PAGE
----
general science

Predicting a supernova precursor (on SN2010mc)

A very interesting paper recently appeared in nature. It describes the detection of a precursor eruption of a supernova progenitor more than a month before the supernova explosion itself. It is particularly interesting because this detection was not serendipitous—it was based on my prediction.

Dust Dendrites

My wife and I had our kitchen renovated. Since this involved breaking a few walls (and cutting out a new window), we knew it would raise a lot of dust. Mind you, here in the middle east houses are built from concrete and concrete blocks, not wood. To minimize the dust annoyance (and damage), we decided to quarter off the living room from the kitchen by using large nylon sheets hung from the ceiling to the floor. 

After the dust settled down (literally…), we found something quite bizarre. The nylon walls developed very beautiful dust dendrites, akin to the more familiar frost dendrites (like these frost dendrites I have seen while living in Toronto). 

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Causes of Climate Change - Poll Results

Out of curiosity, I opened a few weeks ago a poll asking the visitors of this site, what do they think is the primary cause of global warming. 429 people answered the poll (thanks to all of you!).

The results can be summarized as follows.

First, the visitors of this site have the following background:
Background Fraction (Votes)
Layman 54.9% (232)
General Scientist 41.1% (174)
Climate Scientist 4.0% (17)

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On IPCCs exaggerated climate sensitivity and the emperor’s new clothes

A few days ago I had a very pleasant meeting with Andrew Bolt. He was visiting Israel and we met for an hour in my office. During the discussion, I mentioned that the writers of the recent IPCC reports are not very scientific in their conduct and realized that I should write about it here.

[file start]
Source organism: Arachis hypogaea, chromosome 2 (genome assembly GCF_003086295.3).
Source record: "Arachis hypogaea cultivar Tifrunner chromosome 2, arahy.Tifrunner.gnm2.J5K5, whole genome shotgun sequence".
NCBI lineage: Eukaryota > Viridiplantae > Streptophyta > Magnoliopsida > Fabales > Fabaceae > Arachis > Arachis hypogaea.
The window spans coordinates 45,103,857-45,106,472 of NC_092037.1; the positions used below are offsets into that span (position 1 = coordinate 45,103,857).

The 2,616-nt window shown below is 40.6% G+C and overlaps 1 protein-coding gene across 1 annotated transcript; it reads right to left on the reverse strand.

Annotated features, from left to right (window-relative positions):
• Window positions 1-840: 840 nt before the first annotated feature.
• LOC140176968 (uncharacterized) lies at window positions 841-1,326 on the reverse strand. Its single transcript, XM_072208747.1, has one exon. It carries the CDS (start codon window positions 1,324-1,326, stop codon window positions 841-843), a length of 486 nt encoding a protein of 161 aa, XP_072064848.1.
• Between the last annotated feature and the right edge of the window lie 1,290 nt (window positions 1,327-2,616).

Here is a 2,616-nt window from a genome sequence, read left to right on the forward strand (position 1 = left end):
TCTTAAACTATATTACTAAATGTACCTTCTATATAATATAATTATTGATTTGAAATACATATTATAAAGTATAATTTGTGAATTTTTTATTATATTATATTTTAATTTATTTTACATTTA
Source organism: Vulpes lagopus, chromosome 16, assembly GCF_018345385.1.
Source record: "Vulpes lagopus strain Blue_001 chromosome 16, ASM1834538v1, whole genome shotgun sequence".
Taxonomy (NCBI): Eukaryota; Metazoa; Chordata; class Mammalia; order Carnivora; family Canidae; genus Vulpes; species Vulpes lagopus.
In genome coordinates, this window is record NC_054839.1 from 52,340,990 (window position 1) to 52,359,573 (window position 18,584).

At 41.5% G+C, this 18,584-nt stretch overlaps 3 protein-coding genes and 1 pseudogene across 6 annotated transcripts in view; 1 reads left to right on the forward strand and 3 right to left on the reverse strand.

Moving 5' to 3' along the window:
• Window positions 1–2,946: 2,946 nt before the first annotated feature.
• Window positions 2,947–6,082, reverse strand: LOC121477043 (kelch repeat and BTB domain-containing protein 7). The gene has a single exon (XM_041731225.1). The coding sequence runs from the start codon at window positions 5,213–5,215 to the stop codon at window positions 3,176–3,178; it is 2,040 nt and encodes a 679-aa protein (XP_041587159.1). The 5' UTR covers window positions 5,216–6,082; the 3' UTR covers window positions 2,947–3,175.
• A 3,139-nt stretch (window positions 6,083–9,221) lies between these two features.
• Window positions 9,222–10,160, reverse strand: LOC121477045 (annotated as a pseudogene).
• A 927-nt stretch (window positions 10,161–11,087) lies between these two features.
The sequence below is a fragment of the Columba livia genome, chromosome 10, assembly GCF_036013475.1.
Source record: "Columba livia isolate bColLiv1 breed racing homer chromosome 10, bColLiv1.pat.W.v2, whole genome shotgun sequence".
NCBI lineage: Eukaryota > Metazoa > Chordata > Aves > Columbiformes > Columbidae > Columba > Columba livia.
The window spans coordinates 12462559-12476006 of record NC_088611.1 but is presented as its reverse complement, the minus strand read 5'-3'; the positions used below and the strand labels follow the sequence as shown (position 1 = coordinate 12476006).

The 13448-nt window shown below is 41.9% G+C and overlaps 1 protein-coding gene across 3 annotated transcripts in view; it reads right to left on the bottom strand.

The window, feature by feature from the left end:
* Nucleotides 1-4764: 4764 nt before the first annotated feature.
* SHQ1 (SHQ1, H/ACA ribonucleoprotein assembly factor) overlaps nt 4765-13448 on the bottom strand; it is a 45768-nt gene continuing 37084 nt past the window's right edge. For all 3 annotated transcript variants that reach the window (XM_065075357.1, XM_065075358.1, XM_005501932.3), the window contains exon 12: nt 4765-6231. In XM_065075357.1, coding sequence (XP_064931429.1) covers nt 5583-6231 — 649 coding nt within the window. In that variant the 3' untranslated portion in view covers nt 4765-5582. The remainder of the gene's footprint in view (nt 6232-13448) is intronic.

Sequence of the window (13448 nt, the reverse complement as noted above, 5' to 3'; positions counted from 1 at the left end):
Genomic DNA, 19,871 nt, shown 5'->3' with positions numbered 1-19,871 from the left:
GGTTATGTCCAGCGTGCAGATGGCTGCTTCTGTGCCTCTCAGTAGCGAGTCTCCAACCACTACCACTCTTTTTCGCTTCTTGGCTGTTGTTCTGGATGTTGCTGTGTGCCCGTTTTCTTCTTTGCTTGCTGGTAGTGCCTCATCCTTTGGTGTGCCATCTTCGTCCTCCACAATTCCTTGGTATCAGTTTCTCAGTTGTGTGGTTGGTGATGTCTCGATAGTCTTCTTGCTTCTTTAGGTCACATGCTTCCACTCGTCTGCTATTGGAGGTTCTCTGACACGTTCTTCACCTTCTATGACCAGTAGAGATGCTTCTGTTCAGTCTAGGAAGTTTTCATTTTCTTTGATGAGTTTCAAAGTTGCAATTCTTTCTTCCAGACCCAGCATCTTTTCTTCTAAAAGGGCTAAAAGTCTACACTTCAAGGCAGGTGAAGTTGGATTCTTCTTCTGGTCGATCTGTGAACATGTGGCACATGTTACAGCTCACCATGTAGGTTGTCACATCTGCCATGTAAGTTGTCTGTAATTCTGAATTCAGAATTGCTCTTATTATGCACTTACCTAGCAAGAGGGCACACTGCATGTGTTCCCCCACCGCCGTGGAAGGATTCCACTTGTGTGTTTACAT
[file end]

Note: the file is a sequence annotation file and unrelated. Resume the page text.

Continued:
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What is your expertise, and what is the cause of 20th century climate change?

Laymen, mostly anthropogenic
2% (8 votes)
Laymen, mostly natural
45% (193 votes)
Laymen, nobody knows
7% (31 votes)
General scientist, mostly anthropogenic
1% (6 votes)
General scientist, mostly natural
33% (142 votes)
General scientist, nobody knows
6% (26 votes)
Climate scientist, mostly anthropogenic
0% (0 votes)
Climate scientist, mostly natural
3% (11 votes)
Climate scientist, nobody knows
1% (6 votes)
Have absolutely no idea what to answer
1% (6 votes)
Total votes: 429

Why don't I believe the that neutrinos travel faster than the speed of light?

Three weeks ago I visited the underground laboratory of Gran Sasso near l'Aquila. Little did I know that it would make headline news so soon, for "discovering" particles moving faster than the speed of light. Since a few people asked me what did I think of it, I decided to write something about it here.

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From Masada to the Messinian Salinity Crisis

Masada, the Dead Sea, the Messinian Salinity Crisis and Augustus Ceasar, all in one post.

A visit to Stromboli

Last May I had a conference in the island of Vulcano. During the conference I had a half day excursion to the Island of Stromboli, where I climbed the mountain and got to see one of the most impressive geological phenomena one can see... Here are my impressions, photos and even a movie of it.

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The oceans as a calorimeter


I few months ago, I had a paper accepted in the Journal of Geophysical Research. Since its repercussions are particularly interesting for the general public, I decided to write about it. It's called, using the "Oceans as a Calorimeter to quantify the solar radiative forcing".

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Touch and go - my worst landing ever


I recently returned from Lijiang (in Yunnan, China). One of my legs was a flight from Chengdu to Beijing, and it is certainly a flight I will never forget.

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Open convection cells over the Negev?

OpenCellRadar Jerusalem was under siege, again. Last time it was Bush. This time, it was snow because of which we had two snow days. So, I didn't have to teach and instead could build a snowman with my kids. I could also look at the rain radar, which appeared to exhibit a few interesting phenomena.

One of the phenomena appears to be that of open-cell convection, i.e., air rising (and precipitating) on the cell boundaries.

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A Nice Black Hole Merger Simulation

I recently stumbled upon a nice black hole merger simulation.
Since it is not in my habit of just regurgitating stuff I see on the internet, here is my added value. How can one estimate the quadrupole gravitational radiation of a binary? How close does the binary have to be for it to coalesce within the age of the universe?

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